Forbes – Chateau Coutet: Tasting the Terroir in Sauternes

13 June 2019

When you think of the first growth chateaux of the Sauternes region in France, you probably imagine picturesque castles, luscious sweet wine, and French families who have owned the land for generations.
Château Coutet is located in the Barsac commune of Sauternes, recognized as a Classified First Growth for its sweet wines in the 1855 Bordeaux classification. An appellation within an appellation, Barsac is the most northern of the five communes that constitute the Sauternes region. As such, it has the option of calling its wine either Sauternes or Barsac. In casual conversation, some people might refer to these wines as “Sweet Bordeaux.”


Focus on Dry Wine from Sauternes
In the last several years, many famous first and second growth producers of Sauternes have focused on a dry style of wine made from the traditional white grapes of the area, Sauvignon Blanc and Semillon. The trend was started by Chateau Yquem’s ‘Y‘ and Château Suduiraut with its “S de Suduiraut.” Reasons for adding dry wine to a historically sweet portfolio vary, yet a key reason is to tap into market demand for a dry terroir-driven wine.


Chateau Coutet’s Quest to Produce a Dry White Wine
In 2010, Chateau Coutet launched their own limited production dry white wine, called Opalie de Château Coutet.
“Our objective was to create a truly terroir-based wine,” Aline Baly says, explaining that her family initiated the project in 2008. “When I first arrived in Bordeaux we had some vines in another appellation that made a dry wine. It was good, but not great. So I came home and reminded my uncle (and co-owner) that we are a first classified growth. We can’t make a dry wine that is not on par with our name.” And with that, they developed a dry wine that is representative of the terroir of Barsac.
Aline explains that the terroir of Chateau Coutet is clay and limestone. “This limestone soil is key to making a dry wine,” says Aline. “It helps give the wine freshness and acidity. The name ‘Coutet’ comes from the word ‘knife’ in the local dialect,” Aline says. “So especially in our historic sweet wines, we have the acidity and freshness that cuts through the sweetness. When we conduct masterclasses, we showcase the dry wine first so it serves as an example to contrast what botrytis brings to our sweet wine.”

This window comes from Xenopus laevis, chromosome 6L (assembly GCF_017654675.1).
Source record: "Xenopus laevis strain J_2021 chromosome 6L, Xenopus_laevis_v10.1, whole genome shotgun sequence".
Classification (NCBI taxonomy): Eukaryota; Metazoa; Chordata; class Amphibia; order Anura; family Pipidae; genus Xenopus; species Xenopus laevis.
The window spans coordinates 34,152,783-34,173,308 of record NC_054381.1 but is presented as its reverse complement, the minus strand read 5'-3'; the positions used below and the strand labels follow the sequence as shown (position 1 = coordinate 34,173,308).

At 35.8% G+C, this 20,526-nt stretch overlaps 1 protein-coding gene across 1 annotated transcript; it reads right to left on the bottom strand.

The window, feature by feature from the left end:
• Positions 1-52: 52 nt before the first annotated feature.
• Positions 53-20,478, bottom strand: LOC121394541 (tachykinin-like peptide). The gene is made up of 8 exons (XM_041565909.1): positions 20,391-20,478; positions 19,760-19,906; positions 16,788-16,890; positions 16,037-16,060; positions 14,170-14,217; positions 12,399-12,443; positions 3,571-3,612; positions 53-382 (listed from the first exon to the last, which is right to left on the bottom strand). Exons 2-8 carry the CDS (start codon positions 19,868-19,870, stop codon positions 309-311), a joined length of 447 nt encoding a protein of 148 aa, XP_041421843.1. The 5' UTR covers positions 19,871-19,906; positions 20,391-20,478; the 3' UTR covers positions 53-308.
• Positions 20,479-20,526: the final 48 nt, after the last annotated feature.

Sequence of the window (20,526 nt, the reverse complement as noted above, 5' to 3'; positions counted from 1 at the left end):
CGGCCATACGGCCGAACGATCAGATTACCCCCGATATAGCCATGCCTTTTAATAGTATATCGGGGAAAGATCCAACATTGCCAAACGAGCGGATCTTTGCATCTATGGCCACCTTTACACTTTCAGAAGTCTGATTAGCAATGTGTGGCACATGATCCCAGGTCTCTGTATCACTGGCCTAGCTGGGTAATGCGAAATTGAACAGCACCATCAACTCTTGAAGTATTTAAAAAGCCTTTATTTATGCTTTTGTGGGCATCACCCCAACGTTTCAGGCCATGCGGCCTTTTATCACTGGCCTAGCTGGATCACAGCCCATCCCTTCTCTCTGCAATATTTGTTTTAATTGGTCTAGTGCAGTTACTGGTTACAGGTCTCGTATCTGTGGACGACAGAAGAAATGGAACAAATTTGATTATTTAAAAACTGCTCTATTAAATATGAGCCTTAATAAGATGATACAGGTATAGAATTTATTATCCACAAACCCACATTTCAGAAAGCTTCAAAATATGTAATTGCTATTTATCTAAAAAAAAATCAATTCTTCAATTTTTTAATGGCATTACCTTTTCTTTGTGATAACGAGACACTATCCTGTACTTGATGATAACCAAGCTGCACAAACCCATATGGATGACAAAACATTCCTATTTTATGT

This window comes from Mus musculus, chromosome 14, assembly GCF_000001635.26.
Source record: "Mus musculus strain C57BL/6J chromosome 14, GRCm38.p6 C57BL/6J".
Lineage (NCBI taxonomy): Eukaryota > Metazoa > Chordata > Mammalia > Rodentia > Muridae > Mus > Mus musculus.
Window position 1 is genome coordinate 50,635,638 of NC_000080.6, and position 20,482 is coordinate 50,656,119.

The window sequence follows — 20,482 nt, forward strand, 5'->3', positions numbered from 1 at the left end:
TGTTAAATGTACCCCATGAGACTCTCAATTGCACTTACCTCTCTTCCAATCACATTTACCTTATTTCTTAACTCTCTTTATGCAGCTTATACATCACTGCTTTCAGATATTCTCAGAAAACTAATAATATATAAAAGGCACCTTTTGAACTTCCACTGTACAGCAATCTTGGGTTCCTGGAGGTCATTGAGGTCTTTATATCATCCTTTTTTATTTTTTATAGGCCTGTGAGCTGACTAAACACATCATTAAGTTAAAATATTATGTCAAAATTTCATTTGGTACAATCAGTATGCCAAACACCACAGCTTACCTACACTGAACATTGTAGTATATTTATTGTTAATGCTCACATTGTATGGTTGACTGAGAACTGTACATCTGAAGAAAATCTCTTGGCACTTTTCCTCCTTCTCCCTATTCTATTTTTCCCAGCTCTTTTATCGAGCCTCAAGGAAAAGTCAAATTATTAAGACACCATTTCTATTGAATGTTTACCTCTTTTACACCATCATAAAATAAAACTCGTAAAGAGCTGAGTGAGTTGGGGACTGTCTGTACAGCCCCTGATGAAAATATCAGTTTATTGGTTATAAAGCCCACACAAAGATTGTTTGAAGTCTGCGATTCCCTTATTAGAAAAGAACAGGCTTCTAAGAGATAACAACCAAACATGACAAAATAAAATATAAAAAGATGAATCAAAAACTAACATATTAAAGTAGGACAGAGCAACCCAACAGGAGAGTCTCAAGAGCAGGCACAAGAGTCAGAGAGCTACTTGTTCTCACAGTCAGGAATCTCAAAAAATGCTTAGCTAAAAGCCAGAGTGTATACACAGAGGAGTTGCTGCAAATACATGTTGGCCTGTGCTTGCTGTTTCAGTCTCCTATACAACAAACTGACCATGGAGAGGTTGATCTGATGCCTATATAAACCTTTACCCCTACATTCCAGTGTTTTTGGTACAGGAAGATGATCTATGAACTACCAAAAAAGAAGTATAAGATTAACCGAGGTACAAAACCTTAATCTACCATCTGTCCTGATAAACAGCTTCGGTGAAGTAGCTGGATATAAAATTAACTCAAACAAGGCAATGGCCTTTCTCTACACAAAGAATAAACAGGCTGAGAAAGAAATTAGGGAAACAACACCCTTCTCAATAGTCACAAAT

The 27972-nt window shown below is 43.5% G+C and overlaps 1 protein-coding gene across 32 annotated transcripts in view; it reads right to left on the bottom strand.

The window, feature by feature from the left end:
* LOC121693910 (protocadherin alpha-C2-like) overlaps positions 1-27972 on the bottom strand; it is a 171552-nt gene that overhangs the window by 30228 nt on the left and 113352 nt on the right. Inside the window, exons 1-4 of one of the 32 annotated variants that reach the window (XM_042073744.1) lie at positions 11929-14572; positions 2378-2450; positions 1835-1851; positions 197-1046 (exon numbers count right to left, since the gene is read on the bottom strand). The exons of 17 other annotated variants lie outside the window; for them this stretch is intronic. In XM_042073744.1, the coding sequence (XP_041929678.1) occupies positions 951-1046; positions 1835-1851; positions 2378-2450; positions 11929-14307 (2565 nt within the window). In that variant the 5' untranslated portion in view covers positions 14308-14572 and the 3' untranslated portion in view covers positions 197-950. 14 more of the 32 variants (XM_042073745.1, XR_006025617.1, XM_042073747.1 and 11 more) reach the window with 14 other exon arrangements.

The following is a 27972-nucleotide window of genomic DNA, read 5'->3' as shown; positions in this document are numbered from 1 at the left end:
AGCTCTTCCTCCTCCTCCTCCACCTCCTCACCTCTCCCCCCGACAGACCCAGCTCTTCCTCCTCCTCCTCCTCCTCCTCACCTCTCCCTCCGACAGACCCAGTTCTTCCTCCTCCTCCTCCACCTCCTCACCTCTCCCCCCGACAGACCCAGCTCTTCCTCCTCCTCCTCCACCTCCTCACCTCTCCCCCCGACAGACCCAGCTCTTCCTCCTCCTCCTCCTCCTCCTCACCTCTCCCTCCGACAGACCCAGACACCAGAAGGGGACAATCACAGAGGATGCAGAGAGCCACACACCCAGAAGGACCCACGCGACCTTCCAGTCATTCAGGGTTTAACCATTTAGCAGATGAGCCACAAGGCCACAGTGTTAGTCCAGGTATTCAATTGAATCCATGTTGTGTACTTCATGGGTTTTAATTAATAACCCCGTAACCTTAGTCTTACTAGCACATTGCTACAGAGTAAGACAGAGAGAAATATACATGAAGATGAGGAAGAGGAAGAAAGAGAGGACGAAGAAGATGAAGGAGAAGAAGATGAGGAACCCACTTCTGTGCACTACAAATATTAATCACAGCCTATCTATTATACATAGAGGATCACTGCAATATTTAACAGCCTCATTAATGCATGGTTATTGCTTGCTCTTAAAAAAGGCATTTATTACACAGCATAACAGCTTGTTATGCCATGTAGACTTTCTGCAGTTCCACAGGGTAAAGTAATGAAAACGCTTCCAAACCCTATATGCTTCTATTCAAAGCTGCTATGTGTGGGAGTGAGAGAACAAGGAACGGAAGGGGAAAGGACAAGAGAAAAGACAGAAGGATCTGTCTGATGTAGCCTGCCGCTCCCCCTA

Understanding Botrytis
Botrytis is sometimes called “Noble Rot” to differentiate it from the destructive rot that can form on a grape due to wet, humid conditions. Simply put, the unique weather conditions of the Sauternes region allows Noble Rot to proliferate throughout the vineyard. This helps ripe grapes to desiccate, concentrating its sugars. As the grapes concentrate sugar at different times, workers must carefully examine and pick each grape one-by-one in several vineyard visits. It is an anxiety-ridden time for chateaux teams, as the threat of rain can ruin the entire harvest. This is one reason why classified growth Sauternes wine can be expensive.


The Cepage and Winemaking of Opalie de Château Coutet
This dry wine is made using 50% Sauvignon Blanc and 50% Sémillon grapes. The grapes are sourced from 40-year-old vines planted in clay and limestone. Fermentation occurs in new French oak barrels, with the wine further aged in a mix of new and older French oak.


Wine Pairing with Sweet Sauternes
While one can easily pair a dry Sauternes with most dishes calling for a white wine, many people are challenged when it comes to pairing the sweet style of Sauternes. Historically – in the days when the aristocracy enjoyed long multi-course dinners – sweet Sauternes was served with the fish dish at the start of the meal. Even today, many chefs favor the classic pairing of sweet Sauternes with foie gras.

Aline is half-American, so perhaps this is the reason she suggests turkey as the perfect pairing for sweet Sauternes. “My mom’s turkey was extremely dry when she cooked it for Thanksgiving in the USA,” she explains. “So we would pair our sweet Coutet with the dry turkey. Another pairing idea is to try sweet Sauternes with lobster. A simple butter sauce for the lobster is perfect. You can even pair Sauternes with sea scallops accompanied by a lemon ginger sauce.”


Visiting Chateau Coutet
Aline Baly has created some interesting programs at Chateau Coutet so visitors could better understand the terroir and the wine. You can find out more information by visiting the Chateau Coutet website.


Marisa D’Vari